MELBOURNE, Australia — Taiwan has launched the first of a new class of multimission amphibious ships that can carry troops and equipment to its offshore and South China Sea islands. The vessels can also conduct surface warfare missions with anti-ship missiles.
The landing platform dock, named Yu Shan after Taiwan’s tallest mountain, was launched at the shipyard of the state-owned shipbuilder CSBC Corporation in the southern Taiwanese port city of Kaohsiung on Tuesday. The launch ceremony was attended by Taiwanese President Tsai Ing-wen and Defense Minister Chiu Kuo-cheng, among other senior civilian and military officials.
Speaking at the ceremony, Tsai called the launch of the Yu Shan a “milestone” for the self-governing East Asian island’s plans to bolster its shipbuilding capabilities, adding that the ship “will strengthen the Navy’s ability to fulfil its mission and further solidify our defenses.”
Previously released specifications for the LPD indicate that the ship displaces 10,600 tons when fully loaded and measures 152 meters, or about 500 feet, with a hull draught of 20 feet. Top speed of the LPD is said to be 21 knots with a range of 7,000 miles.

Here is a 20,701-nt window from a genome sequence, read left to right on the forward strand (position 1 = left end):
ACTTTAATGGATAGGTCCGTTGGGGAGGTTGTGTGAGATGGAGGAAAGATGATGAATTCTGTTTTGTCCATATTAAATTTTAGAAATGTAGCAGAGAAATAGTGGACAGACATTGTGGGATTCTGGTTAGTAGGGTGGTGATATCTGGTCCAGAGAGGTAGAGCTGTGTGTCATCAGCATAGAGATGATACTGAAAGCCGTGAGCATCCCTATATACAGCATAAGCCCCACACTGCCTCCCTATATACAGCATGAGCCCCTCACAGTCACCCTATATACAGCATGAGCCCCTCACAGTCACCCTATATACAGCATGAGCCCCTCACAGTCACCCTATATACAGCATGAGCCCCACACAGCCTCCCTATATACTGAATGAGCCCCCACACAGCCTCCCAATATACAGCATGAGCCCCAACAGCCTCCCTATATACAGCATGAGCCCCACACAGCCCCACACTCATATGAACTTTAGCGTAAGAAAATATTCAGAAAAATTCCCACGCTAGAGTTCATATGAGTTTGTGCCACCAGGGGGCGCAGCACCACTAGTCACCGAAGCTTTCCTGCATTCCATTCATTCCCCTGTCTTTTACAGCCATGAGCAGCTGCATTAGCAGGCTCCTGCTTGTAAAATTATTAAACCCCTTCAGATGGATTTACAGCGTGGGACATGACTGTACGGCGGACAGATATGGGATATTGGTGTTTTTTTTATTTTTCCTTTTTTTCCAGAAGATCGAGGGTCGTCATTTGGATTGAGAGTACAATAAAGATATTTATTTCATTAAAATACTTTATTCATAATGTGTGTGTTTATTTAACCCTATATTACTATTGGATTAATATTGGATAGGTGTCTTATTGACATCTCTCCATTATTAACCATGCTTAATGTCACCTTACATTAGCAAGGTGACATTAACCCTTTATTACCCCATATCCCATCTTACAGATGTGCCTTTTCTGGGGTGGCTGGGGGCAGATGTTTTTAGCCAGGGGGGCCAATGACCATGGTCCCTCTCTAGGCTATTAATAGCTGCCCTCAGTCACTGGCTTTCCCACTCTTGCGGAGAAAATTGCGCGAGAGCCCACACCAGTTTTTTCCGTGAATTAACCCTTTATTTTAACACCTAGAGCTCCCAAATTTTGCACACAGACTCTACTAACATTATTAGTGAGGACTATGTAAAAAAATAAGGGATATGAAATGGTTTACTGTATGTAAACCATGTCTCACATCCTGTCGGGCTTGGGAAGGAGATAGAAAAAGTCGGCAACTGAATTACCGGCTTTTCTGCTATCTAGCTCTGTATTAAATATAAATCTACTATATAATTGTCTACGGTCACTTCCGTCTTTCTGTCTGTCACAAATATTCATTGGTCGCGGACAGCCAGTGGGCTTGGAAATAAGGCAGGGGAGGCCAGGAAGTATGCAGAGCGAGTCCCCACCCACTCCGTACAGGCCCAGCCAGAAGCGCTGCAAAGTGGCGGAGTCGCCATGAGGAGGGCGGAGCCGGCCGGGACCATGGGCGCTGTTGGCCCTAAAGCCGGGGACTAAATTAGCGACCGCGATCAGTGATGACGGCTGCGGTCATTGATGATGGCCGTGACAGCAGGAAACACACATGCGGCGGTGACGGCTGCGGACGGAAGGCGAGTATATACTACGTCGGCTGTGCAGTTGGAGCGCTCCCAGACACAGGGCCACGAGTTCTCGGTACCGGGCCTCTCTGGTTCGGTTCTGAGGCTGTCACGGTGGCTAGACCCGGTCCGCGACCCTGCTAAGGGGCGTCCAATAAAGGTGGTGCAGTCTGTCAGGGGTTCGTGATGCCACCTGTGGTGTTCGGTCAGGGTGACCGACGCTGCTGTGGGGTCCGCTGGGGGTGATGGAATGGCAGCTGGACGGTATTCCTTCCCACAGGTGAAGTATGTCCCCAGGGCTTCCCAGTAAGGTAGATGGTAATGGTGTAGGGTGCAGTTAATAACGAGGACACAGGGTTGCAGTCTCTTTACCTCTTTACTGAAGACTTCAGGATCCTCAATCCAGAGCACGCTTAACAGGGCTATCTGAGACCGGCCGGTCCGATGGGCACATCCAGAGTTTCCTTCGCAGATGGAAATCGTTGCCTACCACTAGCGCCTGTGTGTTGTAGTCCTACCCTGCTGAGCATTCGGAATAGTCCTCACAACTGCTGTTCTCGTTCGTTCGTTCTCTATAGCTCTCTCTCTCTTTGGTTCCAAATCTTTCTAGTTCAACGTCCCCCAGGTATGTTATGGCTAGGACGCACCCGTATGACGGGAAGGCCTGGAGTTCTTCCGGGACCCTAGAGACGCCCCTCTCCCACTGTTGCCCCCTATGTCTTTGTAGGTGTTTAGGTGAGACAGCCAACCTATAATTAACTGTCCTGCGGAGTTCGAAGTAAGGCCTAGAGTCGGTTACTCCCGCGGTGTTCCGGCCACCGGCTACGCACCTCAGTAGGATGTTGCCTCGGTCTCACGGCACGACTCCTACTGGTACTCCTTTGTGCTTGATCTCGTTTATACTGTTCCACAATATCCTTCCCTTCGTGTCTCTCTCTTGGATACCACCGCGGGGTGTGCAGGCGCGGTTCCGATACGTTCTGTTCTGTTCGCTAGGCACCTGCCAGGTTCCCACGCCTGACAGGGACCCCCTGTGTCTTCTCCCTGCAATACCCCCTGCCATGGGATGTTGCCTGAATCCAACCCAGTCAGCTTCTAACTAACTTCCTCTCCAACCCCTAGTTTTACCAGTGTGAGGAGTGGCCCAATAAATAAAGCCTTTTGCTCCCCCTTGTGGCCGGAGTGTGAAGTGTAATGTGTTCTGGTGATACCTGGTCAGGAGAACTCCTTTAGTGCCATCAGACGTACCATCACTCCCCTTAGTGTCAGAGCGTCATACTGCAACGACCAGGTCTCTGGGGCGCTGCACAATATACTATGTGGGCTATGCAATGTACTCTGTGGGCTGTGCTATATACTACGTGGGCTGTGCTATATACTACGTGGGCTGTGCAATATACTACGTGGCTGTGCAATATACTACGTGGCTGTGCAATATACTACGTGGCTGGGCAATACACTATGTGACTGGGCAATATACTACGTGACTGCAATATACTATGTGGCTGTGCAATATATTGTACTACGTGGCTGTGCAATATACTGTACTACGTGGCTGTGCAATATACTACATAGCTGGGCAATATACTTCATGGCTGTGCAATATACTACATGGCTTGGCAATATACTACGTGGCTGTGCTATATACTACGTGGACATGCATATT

Taiwan’s Ministry of National Defense said the Yu Shan can accommodate up to 673 troops and its vehicle deck can carry AAV7 tracked amphibious vehicles, among other land platforms. The ship also has a twin hangar sized for Sikorsky Seahawk and Black Hawk helicopters as well as a single flight deck spot to conduct helicopter operations. A well dock is incorporated in the design to stow, launch and recover landing craft.
Unusually for an LPD, the Yu Shan is fitted with a pair of missile launchers believed to be capable of holding eight indigenous Hsiung Feng II anti-ship or 16 Hai Chien naval surface-to-air missiles, giving the ship a combat capability.
The ship is also equipped with a single 76mm multipurpose gun and a pair of Phalanx close-in weapon systems; the latter is for defense against missile threats.
The Yu Shan is scheduled to enter service with Taiwan’s Navy in 2022 following final construction and sea trials with the builder. Taiwan has a requirement for four LPDs to replace the Navy’s current amphibious fleet, which is made up of two Newport-class landing ship tanks and a single Anchorage-class landing ship dock, all of which are former U.S. Navy hulls.
Mike Yeo is the Asia correspondent for Defense News.